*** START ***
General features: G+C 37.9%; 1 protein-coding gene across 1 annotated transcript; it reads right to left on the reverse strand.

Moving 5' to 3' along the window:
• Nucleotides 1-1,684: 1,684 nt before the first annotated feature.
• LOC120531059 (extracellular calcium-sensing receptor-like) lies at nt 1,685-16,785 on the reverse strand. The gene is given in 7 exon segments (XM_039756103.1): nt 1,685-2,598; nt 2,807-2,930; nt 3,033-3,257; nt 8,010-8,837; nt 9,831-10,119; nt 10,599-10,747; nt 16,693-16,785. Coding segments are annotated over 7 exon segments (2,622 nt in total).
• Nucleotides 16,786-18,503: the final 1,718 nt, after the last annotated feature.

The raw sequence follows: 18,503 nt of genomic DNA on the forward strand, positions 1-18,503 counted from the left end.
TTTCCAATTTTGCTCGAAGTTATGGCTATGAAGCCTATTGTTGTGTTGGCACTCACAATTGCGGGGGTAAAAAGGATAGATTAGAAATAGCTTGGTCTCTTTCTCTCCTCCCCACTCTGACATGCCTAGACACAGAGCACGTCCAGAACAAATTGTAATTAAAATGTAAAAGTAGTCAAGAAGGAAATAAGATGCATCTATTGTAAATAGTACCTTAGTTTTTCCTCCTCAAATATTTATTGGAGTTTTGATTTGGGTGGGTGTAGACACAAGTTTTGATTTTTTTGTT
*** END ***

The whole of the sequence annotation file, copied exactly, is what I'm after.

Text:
General features: G+C 37.9%; 1 protein-coding gene across 1 annotated transcript; it reads right to left on the reverse strand.

Moving 5' to 3' along the window:
• Nucleotides 1-1,684: 1,684 nt before the first annotated feature.
• LOC120531059 (extracellular calcium-sensing receptor-like) lies at nt 1,685-16,785 on the reverse strand. The gene is given in 7 exon segments (XM_039756103.1): nt 1,685-2,598; nt 2,807-2,930; nt 3,033-3,257; nt 8,010-8,837; nt 9,831-10,119; nt 10,599-10,747; nt 16,693-16,785. Coding segments are annotated over 7 exon segments (2,622 nt in total).
• Nucleotides 16,786-18,503: the final 1,718 nt, after the last annotated feature.

The raw sequence follows: 18,503 nt of genomic DNA on the forward strand, positions 1-18,503 counted from the left end.
TTTCCAATTTTGCTCGAAGTTATGGCTATGAAGCCTATTGTTGTGTTGGCACTCACAATTGCGGGGGTAAAAAGGATAGATTAGAAATAGCTTGGTCTCTTTCTCTCCTCCCCACTCTGACATGCCTAGACACAGAGCACGTCCAGAACAAATTGTAATTAAAATGTAAAAGTAGTCAAGAAGGAAATAAGATGCATCTATTGTAAATAGTACCTTAGTTTTTCCTCCTCAAATATTTATTGGAGTTTTGATTTGGGTGGGTGTAGACACAAGTTTTGATTTTTTTGTT